Grandma’s Tales: From Steam Buses To Volvos, It’s Been Quite A Journey

Conversation is quite the key to a lot of interesting knowledge, and that’s something that I often savour during conversations with my grandmother. She’s part of a generation that has lived in the pre-Independence days of India right up to today’s world of Virtual Reality.

The trigger to this blog post was a conversation we had some time ago while driving down a national highway. Plush air-conditioned buses, seats located high above the ground practically cradling passengers got my septuagenarian grandma reminisce her days of travelling from the town she lived in to her uncle’s village in a steam bus. Forget plush seats, passengers had to either sit on wooden floorboards or hang from those pipes called railings… not hang for dear life though for these buses barely travelled at a speed of 20 kilometers per hour, often forcing passengers to disembark and push until the engine decided to rev up.

Then came the story. She must have been about five years old, when she accompanied her elder sister, brother, parents and an uncle in one such bus. The bus broke down midway and the children grew hungry as they travelled 60 per cent of the 25 kilometer journey. Even the fading light of dusk and disappeared and the hunger pangs got the better of the kids, so their uncle stepped into a stranger’s house and requested them for food.

Once the kids’ tummies were full, they hired a bullock cart to travel the remaining distance. The metallic trunk heaved up, the coterie jumped up and decided to rest a while when all of a sudden they were thrown off the cart, with the cart toppling over them! Luckily they all escaped unhurt and realized the bulls had accidently climbed onto the stairs of someone’s house that they could not spot given the darkness and absence of electricity… she said with a  twinkle in her eye, fondly remembering that bright memory in a faraway past.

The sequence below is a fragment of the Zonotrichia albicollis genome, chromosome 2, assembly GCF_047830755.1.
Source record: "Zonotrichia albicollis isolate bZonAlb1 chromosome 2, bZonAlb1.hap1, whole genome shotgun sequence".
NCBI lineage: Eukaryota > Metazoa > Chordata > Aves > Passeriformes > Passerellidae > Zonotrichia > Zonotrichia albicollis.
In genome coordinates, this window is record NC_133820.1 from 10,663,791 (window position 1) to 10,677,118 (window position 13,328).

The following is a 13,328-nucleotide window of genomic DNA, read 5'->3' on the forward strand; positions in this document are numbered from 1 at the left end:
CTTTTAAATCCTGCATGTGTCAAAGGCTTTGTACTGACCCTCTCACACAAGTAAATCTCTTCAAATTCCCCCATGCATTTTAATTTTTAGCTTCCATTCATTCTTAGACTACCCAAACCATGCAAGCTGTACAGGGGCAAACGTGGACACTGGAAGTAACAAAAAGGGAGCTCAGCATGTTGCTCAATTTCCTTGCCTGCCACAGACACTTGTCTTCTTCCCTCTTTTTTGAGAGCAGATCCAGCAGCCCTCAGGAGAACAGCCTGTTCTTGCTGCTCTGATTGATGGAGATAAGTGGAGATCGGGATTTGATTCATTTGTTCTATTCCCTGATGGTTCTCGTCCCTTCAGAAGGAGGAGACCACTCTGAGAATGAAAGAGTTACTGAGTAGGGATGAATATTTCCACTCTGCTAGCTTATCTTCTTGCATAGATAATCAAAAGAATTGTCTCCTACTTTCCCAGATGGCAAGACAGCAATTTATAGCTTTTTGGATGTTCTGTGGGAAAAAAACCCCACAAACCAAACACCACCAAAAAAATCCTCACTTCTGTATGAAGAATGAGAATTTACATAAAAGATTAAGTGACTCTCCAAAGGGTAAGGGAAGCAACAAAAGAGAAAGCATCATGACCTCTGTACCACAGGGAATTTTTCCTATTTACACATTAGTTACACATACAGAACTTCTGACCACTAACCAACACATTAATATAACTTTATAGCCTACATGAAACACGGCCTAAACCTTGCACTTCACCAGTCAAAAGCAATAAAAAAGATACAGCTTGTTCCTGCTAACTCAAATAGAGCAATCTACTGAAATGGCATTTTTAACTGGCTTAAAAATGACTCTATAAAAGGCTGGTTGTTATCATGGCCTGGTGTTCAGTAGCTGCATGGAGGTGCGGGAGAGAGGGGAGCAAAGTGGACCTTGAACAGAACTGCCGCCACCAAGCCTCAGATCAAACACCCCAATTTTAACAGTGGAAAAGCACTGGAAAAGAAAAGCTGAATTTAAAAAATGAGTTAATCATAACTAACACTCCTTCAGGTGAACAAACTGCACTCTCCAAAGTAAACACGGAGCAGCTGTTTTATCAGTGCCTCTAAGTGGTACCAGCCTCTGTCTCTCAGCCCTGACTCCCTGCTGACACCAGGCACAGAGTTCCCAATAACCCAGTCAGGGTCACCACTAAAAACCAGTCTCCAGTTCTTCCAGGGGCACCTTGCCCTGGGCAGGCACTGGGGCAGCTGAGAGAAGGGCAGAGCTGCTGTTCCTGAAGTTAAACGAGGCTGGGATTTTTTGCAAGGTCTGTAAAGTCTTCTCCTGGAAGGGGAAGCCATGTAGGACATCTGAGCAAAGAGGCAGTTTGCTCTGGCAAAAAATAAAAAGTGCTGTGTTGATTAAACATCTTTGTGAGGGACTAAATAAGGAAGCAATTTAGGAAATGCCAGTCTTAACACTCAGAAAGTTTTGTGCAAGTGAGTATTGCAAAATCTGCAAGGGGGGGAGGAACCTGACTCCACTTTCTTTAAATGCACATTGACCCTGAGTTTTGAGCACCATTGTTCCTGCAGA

And while stories such as these kept pouring out it set me thinking of life in such a time. Aunts, uncles, cousins… everyone stayed in close quarters. There was no scuttle for a nanny to take care of kids, no need for a Youtube to divert a child’s attention during mealtimes, no space for fatigue to set in as everyone shared work so wonderfully among themselves. Despite living in large families, food never seemed to be a scarcity for they grew their own crop and fed themselves wholesomely. Entertainment never seemed a scarcity too as they engaged in happy banter, singing and dancing. They slept beneath the skies and learnt astronomy from an elder. They plucked fruits off trees to munch on, chewed on neem twigs to brush their teeth, learnt arts handed down for generations, went to school and enjoyed their lessons because there was no pressure of passing examinations with a distinction… and most importantly, they never had to plan their career path until they actually started working.

Hailing from such a generation and transiting through the era of telephones, black and white to colour televisions, adopting refrigerators and now getting adept at using the microwave and mobile phone as if they’ve always used them, this generation never ceases to amaze me. They grew up on home-grown vegetables and today they can cook pasta with such ease, this generation has taken every aspect of change in its stride, adopted and adapted with such elan that it inspires me every day.

Featured image sourced from https://commons.wikimedia.org/wiki/File:Steam-Bus.png

3 Comments

  1. A wonderful piece Keerthana. The article is filled with so much nostalgia.

    Reading it reminded me of my own grandma. She also shares the stories of her simple and wonderful life while chatting with her friends in watsapp!

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